When I meet with these families, I try to establish a relationship quickly and get a sense of their experience with prematurity. This allows me to tailor the discussion accordingly. I normally start with discussing the overall chance of survival, because you may surprise a family. For example, if they are presenting at 28 weeks, they may think, “Oh my God, it’s 12 weeks before my due date; my baby has no chance of survival” — but, in fact, those babies have a greater than 90% chance of survival. I have found that families continue to have these questions even up to 33 or 34 weeks. That’s why I usually address that first.

The next part of the discussion is focused on the risk for certain morbidities of prematurity, which can affect most major organs, and have consequences regarding neurological development. Some morbidities have a larger impact on developmental outcomes than others, and many of them don’t occur until much later in the hospital course, when changing goals of care is less realistic.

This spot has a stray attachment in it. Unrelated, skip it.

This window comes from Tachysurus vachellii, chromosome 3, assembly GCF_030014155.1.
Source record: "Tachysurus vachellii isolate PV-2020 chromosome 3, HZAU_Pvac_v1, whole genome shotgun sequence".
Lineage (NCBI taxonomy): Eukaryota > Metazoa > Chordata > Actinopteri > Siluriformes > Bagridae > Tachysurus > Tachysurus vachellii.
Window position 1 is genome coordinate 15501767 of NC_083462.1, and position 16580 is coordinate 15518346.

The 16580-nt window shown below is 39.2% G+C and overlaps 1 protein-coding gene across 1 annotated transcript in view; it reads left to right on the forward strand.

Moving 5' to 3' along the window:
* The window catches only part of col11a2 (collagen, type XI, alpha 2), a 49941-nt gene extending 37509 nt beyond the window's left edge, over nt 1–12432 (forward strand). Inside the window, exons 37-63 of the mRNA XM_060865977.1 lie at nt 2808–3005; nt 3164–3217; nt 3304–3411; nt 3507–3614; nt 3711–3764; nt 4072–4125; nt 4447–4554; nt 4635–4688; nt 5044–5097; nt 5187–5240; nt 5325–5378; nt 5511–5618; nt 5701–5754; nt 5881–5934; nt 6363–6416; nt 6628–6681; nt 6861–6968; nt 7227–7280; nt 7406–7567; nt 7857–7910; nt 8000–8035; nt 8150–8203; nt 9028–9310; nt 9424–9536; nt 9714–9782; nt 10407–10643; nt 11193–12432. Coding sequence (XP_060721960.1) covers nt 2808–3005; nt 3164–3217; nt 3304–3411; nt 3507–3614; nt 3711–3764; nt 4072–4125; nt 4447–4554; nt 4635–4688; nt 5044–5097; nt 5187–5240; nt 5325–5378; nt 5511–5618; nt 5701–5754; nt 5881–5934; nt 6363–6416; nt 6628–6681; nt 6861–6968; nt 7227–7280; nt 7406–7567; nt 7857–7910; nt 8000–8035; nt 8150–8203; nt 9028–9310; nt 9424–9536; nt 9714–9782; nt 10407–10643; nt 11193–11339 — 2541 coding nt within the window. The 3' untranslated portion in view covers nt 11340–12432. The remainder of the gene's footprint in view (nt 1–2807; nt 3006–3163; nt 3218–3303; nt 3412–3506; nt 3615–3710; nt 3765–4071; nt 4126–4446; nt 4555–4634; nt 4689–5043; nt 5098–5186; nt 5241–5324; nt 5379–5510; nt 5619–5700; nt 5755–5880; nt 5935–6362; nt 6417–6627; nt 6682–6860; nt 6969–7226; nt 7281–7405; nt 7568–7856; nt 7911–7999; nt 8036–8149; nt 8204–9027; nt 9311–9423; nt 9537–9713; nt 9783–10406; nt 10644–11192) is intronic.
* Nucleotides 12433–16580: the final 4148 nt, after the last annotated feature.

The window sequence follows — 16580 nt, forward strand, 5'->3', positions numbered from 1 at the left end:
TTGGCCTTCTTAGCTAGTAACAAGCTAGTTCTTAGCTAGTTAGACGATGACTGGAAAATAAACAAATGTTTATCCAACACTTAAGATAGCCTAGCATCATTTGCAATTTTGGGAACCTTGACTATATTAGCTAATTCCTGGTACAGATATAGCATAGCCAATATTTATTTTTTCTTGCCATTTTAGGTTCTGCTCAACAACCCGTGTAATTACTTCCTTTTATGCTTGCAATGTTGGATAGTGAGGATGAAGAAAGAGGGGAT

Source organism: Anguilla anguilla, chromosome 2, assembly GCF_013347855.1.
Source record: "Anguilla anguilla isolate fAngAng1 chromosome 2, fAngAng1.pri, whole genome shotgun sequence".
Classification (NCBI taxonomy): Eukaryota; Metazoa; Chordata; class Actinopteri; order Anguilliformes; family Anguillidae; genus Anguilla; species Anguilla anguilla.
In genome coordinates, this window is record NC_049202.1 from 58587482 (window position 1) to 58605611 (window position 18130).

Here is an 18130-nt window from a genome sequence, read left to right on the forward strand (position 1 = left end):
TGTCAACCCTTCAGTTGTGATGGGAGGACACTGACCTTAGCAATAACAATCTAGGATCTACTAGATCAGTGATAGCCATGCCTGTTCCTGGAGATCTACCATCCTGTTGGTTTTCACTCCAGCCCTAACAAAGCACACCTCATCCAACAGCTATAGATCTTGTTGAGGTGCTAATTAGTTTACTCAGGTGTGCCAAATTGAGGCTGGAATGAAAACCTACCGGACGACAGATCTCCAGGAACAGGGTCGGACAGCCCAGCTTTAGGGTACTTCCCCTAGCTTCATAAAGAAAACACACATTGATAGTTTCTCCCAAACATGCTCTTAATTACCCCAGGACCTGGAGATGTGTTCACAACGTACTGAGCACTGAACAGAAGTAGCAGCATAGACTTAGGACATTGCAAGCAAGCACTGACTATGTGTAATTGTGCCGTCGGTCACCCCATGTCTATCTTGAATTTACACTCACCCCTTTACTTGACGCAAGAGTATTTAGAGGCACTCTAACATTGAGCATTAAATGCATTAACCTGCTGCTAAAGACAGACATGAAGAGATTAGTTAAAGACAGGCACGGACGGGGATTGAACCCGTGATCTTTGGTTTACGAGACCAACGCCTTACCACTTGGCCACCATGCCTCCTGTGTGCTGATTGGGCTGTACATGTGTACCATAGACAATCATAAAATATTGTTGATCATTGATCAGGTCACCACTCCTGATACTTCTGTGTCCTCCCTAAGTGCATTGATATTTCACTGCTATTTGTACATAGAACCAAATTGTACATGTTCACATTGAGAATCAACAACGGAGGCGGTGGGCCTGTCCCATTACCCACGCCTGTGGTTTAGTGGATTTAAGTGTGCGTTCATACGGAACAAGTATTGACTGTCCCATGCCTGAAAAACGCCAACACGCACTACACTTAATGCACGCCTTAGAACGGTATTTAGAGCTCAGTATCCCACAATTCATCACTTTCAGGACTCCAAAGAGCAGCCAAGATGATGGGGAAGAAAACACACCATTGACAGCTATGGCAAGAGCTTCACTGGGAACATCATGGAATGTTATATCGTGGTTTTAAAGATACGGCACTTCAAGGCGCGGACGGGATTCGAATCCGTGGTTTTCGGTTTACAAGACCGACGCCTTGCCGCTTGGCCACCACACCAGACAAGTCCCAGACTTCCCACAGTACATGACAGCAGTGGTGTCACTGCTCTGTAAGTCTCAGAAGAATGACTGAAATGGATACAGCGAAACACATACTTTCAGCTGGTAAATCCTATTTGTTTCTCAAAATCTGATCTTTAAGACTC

Everyone wants to know what their baby will be like a month from now, a year from now, or in kindergarten — and this is very hard to predict when a preterm baby is still in the hospital. We just don’t have those answers. The only area where we have a little more confidence is discussing survival to hospital discharge. Most babies who don’t survive die in the first 7 days. If the baby survives in the delivery room, and then the first day, and then the first week, the chance of survival to hospital discharge is much better. Most babies who survive the first month will leave the hospital.